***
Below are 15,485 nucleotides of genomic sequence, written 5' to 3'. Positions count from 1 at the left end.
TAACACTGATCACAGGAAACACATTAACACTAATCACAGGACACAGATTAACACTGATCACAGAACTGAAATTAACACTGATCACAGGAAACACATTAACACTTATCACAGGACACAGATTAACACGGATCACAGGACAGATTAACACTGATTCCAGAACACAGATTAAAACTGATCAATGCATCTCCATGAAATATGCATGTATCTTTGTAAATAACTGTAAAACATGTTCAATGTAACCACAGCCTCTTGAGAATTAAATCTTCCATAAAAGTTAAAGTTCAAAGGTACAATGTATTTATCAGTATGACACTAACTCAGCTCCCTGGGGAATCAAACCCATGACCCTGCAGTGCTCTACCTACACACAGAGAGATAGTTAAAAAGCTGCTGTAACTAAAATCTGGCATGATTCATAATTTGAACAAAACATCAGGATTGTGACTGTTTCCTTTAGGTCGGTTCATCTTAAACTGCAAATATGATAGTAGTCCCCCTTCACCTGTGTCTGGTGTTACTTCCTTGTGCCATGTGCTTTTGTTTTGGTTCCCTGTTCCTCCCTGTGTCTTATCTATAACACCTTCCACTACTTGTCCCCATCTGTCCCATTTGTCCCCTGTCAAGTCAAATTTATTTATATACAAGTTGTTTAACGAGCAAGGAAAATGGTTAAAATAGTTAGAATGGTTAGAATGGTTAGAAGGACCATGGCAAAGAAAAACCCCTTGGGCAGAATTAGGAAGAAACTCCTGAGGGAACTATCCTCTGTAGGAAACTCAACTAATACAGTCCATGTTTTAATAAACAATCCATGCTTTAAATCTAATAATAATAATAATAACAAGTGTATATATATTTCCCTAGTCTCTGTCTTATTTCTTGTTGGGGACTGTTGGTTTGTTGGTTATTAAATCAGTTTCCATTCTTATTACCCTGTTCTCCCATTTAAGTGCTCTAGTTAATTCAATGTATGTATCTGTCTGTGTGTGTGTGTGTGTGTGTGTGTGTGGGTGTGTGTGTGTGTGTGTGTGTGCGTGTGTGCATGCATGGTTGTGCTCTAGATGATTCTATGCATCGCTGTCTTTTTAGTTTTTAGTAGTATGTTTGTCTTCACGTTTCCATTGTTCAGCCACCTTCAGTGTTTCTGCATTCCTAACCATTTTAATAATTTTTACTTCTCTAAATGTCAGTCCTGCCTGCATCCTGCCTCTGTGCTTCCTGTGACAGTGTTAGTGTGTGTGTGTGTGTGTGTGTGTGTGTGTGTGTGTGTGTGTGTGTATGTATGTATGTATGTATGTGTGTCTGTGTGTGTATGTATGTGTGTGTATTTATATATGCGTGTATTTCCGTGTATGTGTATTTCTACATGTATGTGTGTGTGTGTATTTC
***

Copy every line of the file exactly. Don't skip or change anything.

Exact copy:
Below are 15,485 nucleotides of genomic sequence, written 5' to 3'. Positions count from 1 at the left end.
TAACACTGATCACAGGAAACACATTAACACTAATCACAGGACACAGATTAACACTGATCACAGAACTGAAATTAACACTGATCACAGGAAACACATTAACACTTATCACAGGACACAGATTAACACGGATCACAGGACAGATTAACACTGATTCCAGAACACAGATTAAAACTGATCAATGCATCTCCATGAAATATGCATGTATCTTTGTAAATAACTGTAAAACATGTTCAATGTAACCACAGCCTCTTGAGAATTAAATCTTCCATAAAAGTTAAAGTTCAAAGGTACAATGTATTTATCAGTATGACACTAACTCAGCTCCCTGGGGAATCAAACCCATGACCCTGCAGTGCTCTACCTACACACAGAGAGATAGTTAAAAAGCTGCTGTAACTAAAATCTGGCATGATTCATAATTTGAACAAAACATCAGGATTGTGACTGTTTCCTTTAGGTCGGTTCATCTTAAACTGCAAATATGATAGTAGTCCCCCTTCACCTGTGTCTGGTGTTACTTCCTTGTGCCATGTGCTTTTGTTTTGGTTCCCTGTTCCTCCCTGTGTCTTATCTATAACACCTTCCACTACTTGTCCCCATCTGTCCCATTTGTCCCCTGTCAAGTCAAATTTATTTATATACAAGTTGTTTAACGAGCAAGGAAAATGGTTAAAATAGTTAGAATGGTTAGAATGGTTAGAAGGACCATGGCAAAGAAAAACCCCTTGGGCAGAATTAGGAAGAAACTCCTGAGGGAACTATCCTCTGTAGGAAACTCAACTAATACAGTCCATGTTTTAATAAACAATCCATGCTTTAAATCTAATAATAATAATAATAACAAGTGTATATATATTTCCCTAGTCTCTGTCTTATTTCTTGTTGGGGACTGTTGGTTTGTTGGTTATTAAATCAGTTTCCATTCTTATTACCCTGTTCTCCCATTTAAGTGCTCTAGTTAATTCAATGTATGTATCTGTCTGTGTGTGTGTGTGTGTGTGTGTGTGTGGGTGTGTGTGTGTGTGTGTGTGTGCGTGTGTGCATGCATGGTTGTGCTCTAGATGATTCTATGCATCGCTGTCTTTTTAGTTTTTAGTAGTATGTTTGTCTTCACGTTTCCATTGTTCAGCCACCTTCAGTGTTTCTGCATTCCTAACCATTTTAATAATTTTTACTTCTCTAAATGTCAGTCCTGCCTGCATCCTGCCTCTGTGCTTCCTGTGACAGTGTTAGTGTGTGTGTGTGTGTGTGTGTGTGTGTGTGTGTGTGTGTGTGTGTATGTATGTATGTATGTATGTGTGTCTGTGTGTGTATGTATGTGTGTGTATTTATATATGCGTGTATTTCCGTGTATGTGTATTTCTACATGTATGTGTGTGTGTGTATTTC